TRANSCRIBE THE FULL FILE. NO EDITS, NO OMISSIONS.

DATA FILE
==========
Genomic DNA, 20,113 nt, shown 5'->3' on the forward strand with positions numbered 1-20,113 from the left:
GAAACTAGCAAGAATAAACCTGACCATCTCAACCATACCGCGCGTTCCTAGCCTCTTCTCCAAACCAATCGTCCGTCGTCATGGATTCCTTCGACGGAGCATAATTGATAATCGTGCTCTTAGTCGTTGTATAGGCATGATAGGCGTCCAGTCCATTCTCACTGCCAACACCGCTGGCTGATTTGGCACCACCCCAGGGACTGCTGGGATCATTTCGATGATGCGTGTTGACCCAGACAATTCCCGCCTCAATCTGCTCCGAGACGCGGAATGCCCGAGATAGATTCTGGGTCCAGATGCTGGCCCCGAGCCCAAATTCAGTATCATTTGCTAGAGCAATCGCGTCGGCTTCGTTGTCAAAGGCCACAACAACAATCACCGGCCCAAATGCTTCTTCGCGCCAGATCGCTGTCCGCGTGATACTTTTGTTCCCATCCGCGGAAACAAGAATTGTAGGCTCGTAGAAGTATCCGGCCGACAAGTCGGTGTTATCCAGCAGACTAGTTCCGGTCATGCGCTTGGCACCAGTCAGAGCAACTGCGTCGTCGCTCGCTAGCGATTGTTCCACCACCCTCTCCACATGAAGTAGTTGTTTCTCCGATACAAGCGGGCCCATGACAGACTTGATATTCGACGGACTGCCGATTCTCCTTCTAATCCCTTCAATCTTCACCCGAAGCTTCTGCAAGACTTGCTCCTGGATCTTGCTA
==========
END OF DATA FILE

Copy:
Genomic DNA, 20,113 nt, shown 5'->3' on the forward strand with positions numbered 1-20,113 from the left:
GAAACTAGCAAGAATAAACCTGACCATCTCAACCATACCGCGCGTTCCTAGCCTCTTCTCCAAACCAATCGTCCGTCGTCATGGATTCCTTCGACGGAGCATAATTGATAATCGTGCTCTTAGTCGTTGTATAGGCATGATAGGCGTCCAGTCCATTCTCACTGCCAACACCGCTGGCTGATTTGGCACCACCCCAGGGACTGCTGGGATCATTTCGATGATGCGTGTTGACCCAGACAATTCCCGCCTCAATCTGCTCCGAGACGCGGAATGCCCGAGATAGATTCTGGGTCCAGATGCTGGCCCCGAGCCCAAATTCAGTATCATTTGCTAGAGCAATCGCGTCGGCTTCGTTGTCAAAGGCCACAACAACAATCACCGGCCCAAATGCTTCTTCGCGCCAGATCGCTGTCCGCGTGATACTTTTGTTCCCATCCGCGGAAACAAGAATTGTAGGCTCGTAGAAGTATCCGGCCGACAAGTCGGTGTTATCCAGCAGACTAGTTCCGGTCATGCGCTTGGCACCAGTCAGAGCAACTGCGTCGTCGCTCGCTAGCGATTGTTCCACCACCCTCTCCACATGAAGTAGTTGTTTCTCCGATACAAGCGGGCCCATGACAGACTTGATATTCGACGGACTGCCGATTCTCCTTCTAATCCCTTCAATCTTCACCCGAAGCTTCTGCAAGACTTGCTCCTGGATCTTGCTA